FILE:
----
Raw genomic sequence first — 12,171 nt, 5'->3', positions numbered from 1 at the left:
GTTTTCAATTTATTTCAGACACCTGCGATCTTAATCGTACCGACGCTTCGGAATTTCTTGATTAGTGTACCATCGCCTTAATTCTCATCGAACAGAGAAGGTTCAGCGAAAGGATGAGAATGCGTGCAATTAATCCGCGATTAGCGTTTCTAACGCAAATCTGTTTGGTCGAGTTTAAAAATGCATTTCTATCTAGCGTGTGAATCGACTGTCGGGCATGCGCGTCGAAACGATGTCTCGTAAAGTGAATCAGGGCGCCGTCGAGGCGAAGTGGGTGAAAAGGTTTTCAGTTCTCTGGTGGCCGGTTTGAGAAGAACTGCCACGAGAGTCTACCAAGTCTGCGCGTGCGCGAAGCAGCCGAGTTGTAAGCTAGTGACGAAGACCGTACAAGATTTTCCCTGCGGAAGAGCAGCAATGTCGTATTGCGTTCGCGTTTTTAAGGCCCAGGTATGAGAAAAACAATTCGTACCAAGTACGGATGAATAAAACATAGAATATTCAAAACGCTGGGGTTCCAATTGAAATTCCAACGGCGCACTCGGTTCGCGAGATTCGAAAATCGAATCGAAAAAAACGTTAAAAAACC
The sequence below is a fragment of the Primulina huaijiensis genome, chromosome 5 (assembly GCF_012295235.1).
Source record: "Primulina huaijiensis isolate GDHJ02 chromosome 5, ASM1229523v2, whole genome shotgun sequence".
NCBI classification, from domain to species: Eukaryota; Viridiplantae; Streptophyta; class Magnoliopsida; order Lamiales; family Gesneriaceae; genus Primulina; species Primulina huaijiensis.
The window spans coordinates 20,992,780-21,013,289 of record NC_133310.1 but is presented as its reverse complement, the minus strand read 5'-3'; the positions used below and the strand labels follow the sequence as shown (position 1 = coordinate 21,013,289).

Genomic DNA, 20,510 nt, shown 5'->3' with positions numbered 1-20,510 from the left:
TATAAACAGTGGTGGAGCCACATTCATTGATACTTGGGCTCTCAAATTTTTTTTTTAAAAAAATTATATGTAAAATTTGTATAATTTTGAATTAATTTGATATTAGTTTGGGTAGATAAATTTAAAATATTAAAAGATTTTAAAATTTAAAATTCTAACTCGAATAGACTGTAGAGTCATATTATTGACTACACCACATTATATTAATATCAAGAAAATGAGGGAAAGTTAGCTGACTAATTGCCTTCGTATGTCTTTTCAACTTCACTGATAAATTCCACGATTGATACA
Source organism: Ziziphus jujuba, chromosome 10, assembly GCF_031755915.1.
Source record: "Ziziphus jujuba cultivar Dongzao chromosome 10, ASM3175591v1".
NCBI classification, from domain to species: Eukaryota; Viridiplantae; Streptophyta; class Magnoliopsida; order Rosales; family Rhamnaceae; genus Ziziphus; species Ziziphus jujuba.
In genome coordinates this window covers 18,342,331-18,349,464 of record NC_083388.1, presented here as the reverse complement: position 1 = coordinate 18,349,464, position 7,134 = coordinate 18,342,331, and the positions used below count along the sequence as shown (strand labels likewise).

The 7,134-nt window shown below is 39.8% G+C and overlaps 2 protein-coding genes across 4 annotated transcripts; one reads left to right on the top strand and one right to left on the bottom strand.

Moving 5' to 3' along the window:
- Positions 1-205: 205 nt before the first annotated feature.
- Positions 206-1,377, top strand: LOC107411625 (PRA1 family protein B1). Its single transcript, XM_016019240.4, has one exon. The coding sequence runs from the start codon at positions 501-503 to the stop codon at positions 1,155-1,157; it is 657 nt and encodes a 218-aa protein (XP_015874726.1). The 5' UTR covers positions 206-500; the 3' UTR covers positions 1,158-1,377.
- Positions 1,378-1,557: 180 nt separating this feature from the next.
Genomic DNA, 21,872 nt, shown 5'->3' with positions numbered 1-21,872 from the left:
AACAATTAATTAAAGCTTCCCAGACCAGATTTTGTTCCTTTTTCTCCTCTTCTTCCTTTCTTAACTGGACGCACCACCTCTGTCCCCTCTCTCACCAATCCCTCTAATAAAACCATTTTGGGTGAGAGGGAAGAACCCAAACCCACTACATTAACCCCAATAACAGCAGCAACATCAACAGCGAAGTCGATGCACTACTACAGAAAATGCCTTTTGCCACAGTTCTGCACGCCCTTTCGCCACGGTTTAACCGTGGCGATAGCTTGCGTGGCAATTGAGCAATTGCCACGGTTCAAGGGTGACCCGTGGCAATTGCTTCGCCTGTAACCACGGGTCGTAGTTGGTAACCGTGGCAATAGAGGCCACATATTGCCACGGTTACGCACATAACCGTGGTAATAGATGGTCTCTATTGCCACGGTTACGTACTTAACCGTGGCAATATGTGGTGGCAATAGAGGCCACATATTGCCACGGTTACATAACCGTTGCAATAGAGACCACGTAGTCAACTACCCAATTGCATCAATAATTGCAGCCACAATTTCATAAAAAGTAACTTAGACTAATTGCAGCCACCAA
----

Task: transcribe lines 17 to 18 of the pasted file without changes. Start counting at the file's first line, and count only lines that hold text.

- Positions 1,378-1,557: 180 nt separating this feature from the next.
Genomic DNA, 21,872 nt, shown 5'->3' with positions numbered 1-21,872 from the left: